I am currently being tested by my doc for lupus - but my ANA came back normal and my RF test as well. My doc is concerned though because i am now failing some normal blood work - which is not specific to anything, but makes him supsicious. He (my NHS GP) says that CTD'S are a large spectrum and some people never get a specific diagnosis - he feels that M.E may well come under this umbrella, and perhaps be autoimmune in nature. He has reffered me to a rheumy - but i dont expect much from a local NHS rheumy. If the rheumy is unsure i may pay to see Dr Hughes at the London Bridge Hospital (£300 for appt and work up, 2-3 month wait)
    I am only suspicious because i have lung problems (fibrosis after repeated infections, pneumonia and pleurisy) i also fit many of the other symptoms - but my kidney have always been fine.
    My ESR has been raised slightly recently but my CRP is low (Dr Hughes says this is common in Lupus) Have you seen his alternative criteria?
    http://www.lupus-support.org.uk/Crit.htm

    Extremely enlightening reading - i meet many of those criteria - a real aha moment when i first read it.
    All the best, Justy.
     
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  7. Shell

    Shell Senior Member

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    Thanks justy. that's a fascinating bit of info. I tick quite a few of those criterea boxes too. At the moment the major issues for me are my heart and lungs are crap and I'm going through another batch of shocking migraines. If some time in the looooong slooooow process of the NHS I find I have Lupus and my lungs are knackered because they didn't find out fast enough, I'll be in the news. "Woman In Wheelchair and Overly Bright Cardigan, Goes on a Rampage!"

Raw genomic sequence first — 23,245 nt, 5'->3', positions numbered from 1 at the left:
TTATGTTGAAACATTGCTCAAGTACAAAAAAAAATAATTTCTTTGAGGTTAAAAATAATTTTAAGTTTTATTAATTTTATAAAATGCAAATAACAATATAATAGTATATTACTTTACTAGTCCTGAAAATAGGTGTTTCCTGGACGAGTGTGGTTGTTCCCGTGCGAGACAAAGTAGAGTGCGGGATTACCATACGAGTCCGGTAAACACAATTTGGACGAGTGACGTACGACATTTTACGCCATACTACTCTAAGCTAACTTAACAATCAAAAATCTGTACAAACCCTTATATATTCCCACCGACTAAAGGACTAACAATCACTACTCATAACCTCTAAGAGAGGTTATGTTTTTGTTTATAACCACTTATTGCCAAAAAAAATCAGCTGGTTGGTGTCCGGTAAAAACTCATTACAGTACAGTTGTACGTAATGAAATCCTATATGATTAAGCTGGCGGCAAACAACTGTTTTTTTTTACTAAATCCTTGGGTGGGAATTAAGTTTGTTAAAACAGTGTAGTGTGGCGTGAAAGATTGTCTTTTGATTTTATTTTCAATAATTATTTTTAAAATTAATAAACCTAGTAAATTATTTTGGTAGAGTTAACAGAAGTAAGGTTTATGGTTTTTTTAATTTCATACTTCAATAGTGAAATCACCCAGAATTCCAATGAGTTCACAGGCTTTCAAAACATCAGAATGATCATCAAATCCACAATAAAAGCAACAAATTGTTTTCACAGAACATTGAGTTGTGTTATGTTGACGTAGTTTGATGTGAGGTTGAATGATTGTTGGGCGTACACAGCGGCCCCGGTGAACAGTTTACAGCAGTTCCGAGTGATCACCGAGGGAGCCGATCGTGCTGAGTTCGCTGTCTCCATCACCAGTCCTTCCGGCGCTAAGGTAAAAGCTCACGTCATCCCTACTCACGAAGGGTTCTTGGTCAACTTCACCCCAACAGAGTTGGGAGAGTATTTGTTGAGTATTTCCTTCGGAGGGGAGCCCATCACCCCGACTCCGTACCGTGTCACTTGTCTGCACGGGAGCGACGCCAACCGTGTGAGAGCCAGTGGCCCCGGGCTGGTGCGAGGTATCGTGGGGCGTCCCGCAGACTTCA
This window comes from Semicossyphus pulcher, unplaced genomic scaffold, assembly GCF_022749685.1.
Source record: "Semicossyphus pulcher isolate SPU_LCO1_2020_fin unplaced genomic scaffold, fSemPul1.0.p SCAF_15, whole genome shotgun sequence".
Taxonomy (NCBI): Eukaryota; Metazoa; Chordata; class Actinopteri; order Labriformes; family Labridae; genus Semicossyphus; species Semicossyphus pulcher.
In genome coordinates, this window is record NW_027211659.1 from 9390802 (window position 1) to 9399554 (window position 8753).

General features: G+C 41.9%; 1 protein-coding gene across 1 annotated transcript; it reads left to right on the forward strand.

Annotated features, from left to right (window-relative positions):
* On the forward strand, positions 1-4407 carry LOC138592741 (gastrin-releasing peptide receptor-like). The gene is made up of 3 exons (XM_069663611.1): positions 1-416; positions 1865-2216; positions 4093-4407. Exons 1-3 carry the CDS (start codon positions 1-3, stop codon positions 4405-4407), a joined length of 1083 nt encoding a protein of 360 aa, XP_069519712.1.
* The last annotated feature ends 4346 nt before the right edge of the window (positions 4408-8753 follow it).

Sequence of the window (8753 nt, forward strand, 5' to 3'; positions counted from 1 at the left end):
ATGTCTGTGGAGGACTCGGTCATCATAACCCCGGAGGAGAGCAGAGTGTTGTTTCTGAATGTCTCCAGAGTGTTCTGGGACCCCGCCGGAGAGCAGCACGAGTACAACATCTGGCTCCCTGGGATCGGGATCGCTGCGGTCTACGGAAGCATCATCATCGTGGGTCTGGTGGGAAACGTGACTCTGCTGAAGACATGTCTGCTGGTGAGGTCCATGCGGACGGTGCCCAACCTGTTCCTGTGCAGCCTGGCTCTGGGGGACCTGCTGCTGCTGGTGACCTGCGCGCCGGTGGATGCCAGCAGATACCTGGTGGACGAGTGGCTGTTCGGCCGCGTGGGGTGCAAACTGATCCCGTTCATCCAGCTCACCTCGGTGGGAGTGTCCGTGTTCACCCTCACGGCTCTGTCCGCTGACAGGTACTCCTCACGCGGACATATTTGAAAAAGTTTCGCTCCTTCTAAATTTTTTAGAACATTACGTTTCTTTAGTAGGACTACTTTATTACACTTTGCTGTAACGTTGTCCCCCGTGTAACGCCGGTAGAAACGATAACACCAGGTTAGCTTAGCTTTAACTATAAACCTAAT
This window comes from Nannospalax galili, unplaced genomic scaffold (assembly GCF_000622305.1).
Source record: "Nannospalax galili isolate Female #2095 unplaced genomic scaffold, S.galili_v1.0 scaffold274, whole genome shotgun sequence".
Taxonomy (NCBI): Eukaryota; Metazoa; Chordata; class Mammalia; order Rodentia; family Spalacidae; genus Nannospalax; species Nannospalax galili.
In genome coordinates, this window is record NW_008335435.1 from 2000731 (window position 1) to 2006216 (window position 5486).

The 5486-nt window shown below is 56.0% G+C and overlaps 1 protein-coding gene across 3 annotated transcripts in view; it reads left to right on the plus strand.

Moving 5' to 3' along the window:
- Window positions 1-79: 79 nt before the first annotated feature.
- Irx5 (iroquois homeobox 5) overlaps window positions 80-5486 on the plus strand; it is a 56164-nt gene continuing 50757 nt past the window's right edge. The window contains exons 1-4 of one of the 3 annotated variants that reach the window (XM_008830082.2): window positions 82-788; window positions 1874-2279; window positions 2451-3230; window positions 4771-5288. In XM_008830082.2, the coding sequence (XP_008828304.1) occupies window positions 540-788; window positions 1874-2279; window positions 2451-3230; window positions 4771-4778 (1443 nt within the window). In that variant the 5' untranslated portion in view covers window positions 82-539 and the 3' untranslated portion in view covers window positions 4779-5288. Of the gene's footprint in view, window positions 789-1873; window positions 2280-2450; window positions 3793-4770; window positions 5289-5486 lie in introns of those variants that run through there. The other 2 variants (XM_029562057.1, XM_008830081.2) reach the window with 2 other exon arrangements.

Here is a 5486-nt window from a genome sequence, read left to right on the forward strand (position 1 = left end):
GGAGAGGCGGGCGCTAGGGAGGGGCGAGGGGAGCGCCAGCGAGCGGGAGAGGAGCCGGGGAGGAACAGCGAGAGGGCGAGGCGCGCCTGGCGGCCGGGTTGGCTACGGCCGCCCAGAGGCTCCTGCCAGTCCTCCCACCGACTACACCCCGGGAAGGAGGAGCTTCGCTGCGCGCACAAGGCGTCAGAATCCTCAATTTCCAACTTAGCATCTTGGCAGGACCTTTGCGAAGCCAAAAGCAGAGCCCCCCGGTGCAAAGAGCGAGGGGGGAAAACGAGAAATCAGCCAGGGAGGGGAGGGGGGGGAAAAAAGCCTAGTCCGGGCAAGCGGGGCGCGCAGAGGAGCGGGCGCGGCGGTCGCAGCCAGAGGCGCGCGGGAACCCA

Well, I suppose I'd have to find the energy to do that....:rolleyes:
     
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  8. Valentijn

    Valentijn Activity Level: 3

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    That's what mobility scooters are for :D I recommend using a lance with it.
     
  9. Xandoff

    Xandoff Michael

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    Hi Justy,

    As a male I had more than my share of growing pains. My Mother had medicine induced Lupus in her 60's, one Sister had Chrohn's and my other sister had 4th stage Lymphoma at twenty and lived till 54. I have always wondered about Lupus or Sjorgens as a part of my pain. I was alo double jointed. I live in the world of what some call subset 8 of ME CFS. I have a lot of pain plus.